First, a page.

Luke 23:26-49


The Son of Man Made Perfect through Suffering

Luke 23:26-43  -  Jesus is Crucified

In the story of the crucifixion of Jesus, Luke followed largely the order that had been mapped out by Mark, though he added a number of significant details, and omitted others.

26 As they led him out,
they seized on Simon, a Cyrenian,
who was coming in from the countryside,
and placed the cross on him to carry behind Jesus. 

Cyrene was the capital city of one of the countries of Northern Africa bordering the Mediterranean Sea. There were many Jews present in the city who had come from various places around the Empire. Simon (the name was Jewish) may have been one of these, a pilgrim to Jerusalem for the feast.

Simon would have carried the cross beam only. The upright would already have been in place at the site of crucifixion.

In detailing that Simon carried the cross behind Jesus, Luke echoed the message of Jesus given to the disciples during his ministry in Galilee: If any wish to come after me, let them deny themselves, take up their cross every day and so follow me (9:23 Note also 14:27). Luke gave no indication whether Simon carried the cross reluctantly or willingly, nor if he later became a disciple. The fact that his name was retained in the community memory might indicate his later conversion. 

27 A big crowd of people and women followed him,
beating their breasts and weeping for him.

The image of women beating their breasts and wailing reflected a common scriptural theme:

... call for the mourning women to come;
send for the skilled women to come;
let them quickly raise a dirge over us,
so that our eyes may run down with tears,
and our eyelids flow with water.
For a sound of wailing is heard from Zion... (Jeremiah 9:17)

Luke’s reference to a big crowd of people may have been an overestimation on his part. Jerusalem’s streets were narrow and, though usually crowded, would hardly have provided room for any additional great crowd.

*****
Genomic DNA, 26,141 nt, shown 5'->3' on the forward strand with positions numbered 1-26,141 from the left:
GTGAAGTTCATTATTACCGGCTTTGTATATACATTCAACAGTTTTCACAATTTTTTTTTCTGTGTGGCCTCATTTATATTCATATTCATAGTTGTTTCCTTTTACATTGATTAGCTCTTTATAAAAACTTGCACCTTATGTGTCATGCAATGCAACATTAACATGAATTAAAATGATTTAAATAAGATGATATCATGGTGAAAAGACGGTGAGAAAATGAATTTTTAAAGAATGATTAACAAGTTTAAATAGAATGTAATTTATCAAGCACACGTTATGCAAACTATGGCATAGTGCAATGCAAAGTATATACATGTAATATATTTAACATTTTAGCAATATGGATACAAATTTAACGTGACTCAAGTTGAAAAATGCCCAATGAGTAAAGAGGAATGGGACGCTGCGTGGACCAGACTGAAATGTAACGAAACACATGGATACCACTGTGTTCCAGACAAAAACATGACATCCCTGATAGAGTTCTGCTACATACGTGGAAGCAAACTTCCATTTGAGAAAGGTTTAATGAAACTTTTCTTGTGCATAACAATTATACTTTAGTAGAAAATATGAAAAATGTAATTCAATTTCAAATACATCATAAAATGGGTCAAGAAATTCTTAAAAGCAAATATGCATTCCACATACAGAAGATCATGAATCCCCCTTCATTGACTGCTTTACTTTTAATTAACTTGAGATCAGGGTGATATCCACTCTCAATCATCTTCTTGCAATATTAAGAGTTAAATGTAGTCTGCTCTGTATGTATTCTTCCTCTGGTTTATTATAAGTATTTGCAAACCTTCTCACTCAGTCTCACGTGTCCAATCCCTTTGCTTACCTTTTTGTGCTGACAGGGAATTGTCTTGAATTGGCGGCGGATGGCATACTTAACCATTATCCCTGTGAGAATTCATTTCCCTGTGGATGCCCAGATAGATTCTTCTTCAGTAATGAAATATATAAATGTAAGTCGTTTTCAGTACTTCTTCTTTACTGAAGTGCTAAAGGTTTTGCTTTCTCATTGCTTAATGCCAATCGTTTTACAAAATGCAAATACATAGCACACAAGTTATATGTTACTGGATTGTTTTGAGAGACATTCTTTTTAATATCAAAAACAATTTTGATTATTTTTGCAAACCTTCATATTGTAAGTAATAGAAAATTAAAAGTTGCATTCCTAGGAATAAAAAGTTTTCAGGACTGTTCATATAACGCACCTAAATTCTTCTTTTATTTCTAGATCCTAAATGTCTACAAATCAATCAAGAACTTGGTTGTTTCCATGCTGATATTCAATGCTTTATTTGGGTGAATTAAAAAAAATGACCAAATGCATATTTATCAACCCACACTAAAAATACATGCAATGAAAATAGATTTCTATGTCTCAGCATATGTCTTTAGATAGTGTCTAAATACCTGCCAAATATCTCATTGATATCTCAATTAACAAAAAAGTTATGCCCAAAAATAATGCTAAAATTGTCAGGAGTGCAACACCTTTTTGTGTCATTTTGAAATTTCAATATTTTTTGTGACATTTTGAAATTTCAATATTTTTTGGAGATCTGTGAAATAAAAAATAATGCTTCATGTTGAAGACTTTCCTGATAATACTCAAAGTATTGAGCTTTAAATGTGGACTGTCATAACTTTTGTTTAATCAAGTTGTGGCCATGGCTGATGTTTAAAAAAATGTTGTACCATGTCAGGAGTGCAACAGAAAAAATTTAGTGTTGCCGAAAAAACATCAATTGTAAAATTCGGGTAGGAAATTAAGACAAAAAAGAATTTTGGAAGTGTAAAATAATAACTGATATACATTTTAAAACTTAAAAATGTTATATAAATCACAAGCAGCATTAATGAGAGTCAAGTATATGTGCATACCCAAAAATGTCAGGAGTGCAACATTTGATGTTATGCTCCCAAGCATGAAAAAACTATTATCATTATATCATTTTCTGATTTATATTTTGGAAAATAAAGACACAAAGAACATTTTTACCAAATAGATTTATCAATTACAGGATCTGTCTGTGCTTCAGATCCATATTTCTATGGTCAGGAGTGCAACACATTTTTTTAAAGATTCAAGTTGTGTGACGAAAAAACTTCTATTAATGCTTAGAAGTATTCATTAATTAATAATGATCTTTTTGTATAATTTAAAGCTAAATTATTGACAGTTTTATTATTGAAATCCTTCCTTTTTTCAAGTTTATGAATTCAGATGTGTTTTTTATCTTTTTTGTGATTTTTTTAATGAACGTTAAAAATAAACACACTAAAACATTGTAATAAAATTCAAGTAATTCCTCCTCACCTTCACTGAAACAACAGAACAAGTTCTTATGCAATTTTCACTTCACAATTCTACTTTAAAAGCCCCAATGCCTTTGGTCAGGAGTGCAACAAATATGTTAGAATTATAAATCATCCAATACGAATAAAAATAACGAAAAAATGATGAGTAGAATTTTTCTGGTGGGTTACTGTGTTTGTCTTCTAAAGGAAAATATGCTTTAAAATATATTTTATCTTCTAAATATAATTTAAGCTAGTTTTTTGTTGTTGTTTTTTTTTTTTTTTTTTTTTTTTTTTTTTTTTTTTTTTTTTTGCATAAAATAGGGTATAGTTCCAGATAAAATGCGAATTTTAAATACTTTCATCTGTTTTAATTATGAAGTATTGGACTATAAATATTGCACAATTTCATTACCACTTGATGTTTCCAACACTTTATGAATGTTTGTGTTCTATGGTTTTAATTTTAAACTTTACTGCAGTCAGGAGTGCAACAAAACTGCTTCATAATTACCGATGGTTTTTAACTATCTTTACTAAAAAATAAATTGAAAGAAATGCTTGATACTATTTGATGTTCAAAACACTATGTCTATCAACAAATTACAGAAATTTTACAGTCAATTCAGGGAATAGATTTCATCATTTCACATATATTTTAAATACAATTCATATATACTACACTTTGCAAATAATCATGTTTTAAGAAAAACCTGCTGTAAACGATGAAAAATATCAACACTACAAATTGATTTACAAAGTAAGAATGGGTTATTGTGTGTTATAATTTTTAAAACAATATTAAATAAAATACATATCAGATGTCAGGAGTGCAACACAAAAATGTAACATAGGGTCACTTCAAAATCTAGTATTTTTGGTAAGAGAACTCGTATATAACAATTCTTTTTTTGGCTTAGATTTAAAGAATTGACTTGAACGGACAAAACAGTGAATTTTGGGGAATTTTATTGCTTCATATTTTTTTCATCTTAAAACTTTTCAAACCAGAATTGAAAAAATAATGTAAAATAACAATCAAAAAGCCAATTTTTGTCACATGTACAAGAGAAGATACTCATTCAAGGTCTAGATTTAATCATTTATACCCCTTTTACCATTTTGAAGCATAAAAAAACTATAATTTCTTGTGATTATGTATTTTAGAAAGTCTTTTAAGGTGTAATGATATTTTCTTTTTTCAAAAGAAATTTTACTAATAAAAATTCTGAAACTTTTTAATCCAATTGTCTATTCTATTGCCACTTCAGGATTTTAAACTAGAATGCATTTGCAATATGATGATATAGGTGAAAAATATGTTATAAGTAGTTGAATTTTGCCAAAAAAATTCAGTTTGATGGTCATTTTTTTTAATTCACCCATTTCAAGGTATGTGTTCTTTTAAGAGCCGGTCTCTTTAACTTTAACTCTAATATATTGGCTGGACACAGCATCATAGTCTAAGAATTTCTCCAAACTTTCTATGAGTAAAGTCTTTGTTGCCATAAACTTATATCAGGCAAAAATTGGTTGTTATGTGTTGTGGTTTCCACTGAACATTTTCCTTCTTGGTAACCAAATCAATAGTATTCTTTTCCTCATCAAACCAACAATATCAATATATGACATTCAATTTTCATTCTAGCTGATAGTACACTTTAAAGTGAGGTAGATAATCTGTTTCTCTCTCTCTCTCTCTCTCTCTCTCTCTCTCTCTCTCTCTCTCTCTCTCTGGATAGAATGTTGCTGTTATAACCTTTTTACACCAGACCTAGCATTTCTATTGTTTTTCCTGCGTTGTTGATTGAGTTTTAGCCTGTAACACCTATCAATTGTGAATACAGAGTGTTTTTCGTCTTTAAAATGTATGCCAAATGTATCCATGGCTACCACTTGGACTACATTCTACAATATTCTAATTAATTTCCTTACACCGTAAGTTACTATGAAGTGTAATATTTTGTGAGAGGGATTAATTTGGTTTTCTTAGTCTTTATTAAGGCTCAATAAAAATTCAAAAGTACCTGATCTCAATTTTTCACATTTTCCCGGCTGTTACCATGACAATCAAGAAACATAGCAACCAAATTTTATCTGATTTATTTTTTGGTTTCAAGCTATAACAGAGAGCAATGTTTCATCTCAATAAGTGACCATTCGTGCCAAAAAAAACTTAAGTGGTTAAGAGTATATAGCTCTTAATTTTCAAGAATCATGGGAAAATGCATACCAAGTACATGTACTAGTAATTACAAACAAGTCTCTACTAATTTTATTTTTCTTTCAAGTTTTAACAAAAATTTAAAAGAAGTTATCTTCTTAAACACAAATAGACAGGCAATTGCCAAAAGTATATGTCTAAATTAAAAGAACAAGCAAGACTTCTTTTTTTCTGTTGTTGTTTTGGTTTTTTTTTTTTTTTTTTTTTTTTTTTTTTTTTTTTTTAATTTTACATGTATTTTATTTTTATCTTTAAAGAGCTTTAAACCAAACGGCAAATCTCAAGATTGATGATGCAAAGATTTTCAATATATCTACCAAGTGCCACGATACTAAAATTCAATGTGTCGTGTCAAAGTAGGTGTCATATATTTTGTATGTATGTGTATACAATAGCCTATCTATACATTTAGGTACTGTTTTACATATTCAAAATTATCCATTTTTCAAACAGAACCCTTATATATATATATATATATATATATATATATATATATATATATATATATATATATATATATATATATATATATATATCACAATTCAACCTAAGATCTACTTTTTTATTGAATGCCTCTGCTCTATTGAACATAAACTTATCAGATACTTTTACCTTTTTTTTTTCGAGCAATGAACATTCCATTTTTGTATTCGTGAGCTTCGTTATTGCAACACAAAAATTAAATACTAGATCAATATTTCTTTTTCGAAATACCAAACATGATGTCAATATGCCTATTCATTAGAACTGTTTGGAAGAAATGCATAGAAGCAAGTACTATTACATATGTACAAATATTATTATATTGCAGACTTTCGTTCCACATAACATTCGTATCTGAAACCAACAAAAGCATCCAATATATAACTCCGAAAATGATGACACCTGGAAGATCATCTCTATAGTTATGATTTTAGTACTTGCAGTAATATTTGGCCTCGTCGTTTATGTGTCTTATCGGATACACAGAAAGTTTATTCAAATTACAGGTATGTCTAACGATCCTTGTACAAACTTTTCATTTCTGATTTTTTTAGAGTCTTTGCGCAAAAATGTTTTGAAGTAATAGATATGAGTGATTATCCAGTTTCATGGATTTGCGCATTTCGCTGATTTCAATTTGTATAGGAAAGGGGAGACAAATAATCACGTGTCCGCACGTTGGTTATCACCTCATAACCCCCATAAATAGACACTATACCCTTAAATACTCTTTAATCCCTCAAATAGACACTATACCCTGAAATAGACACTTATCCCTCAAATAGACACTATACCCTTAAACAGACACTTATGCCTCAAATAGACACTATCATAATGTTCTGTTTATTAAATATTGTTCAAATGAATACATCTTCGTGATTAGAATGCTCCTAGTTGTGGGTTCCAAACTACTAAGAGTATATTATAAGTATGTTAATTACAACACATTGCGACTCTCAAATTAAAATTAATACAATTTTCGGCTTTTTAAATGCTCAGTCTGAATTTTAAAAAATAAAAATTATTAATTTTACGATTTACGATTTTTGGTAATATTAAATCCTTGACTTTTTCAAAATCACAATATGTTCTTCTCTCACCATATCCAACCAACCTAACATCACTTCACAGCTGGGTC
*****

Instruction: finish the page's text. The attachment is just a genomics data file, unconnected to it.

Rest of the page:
28 Jesus turned to them and said,
“Daughters of Jerusalem, do not weep for me!
Weep rather for yourselves and for your children!
29 For look a time is coming when people will say, ‘
'Blessed are the women who are childless,
the wombs that have never borne,
the breasts that have never suckled.' 
30 Then they will start to say to the mountains, “Fall on us!”
and to the hills, “Hide us!”

The quotation was from a passage of Hosea that spoke of God’s pending punishment of the Northern Kingdom of Israel for its failure to heed the prophets: 

The days of punishment have come,
the days of recompense have come;
Israel cries,
“The prophet is a fool,
the man of the spirit is mad!”
... but now Ephraim must lead out his children for slaughter.
Give them, O Lord—
what will you give?
Give them a miscarrying womb
and dry breasts...
The inhabitants of Samaria tremble...
... They shall say to the mountains, Cover us,
and to the hills, Fall on us. (Hosea 9:7,14; 10:5,10)

Jesus’ comment echoed his lament over the city as he entered it a week beforehand. They had not listened to the prophets in the past, nor had they listened to Jesus. On that occasion Jesus had referred to the coming destruction of Jerusalem before the might of the Roman armies. Its destruction was still on his mind. Luke obviously intended to connect the destruction of the city in the year 70 AD to its failure to listen to Jesus. 

31 For if they do these things when the tree is green,
what will happen in the dry land?”

Jesus’ image was drawn from a warning given to Israel’s enemies by Ezekiel. 

Thus says the Lord God, I will kindle a fire in you, 
and it shall devour every green tree in you and every dry tree; 
the blazing flame shall not be quenched... (Ezekiel 20:47)

Jesus’ point was that what they were doing to him would pale in comparison with the suffering that would be associated with the later destruction of Jerusalem.

The whole incident was special to Luke, and served to indicate something of the inner attitude of the suffering Christ, not absorbed in himself and his needs, but consistently reaching out to others.

32 Two other criminals were led away to be killed with him.
33 When they came to the place called The Skull,
they crucified him there,
and the two criminals, one on his right and one on his left.

Luke did not give the Hebrew name for the location since it would have meant nothing to his readers.  Its translated name, however, reeked of death.

34 Jesus was saying, “Father, forgive them.
They do not know what they are doing.” 

It is uncertain whether this verse is belongs to the original text. The most reliable early manuscripts omitted it, yet a number of ancient authors quoted it. Scholars do not agree. Its content reflects clearly a consistent element of Luke’s portrayal of Jesus:  he wished to present Jesus as the exemplar of authentic discipleship.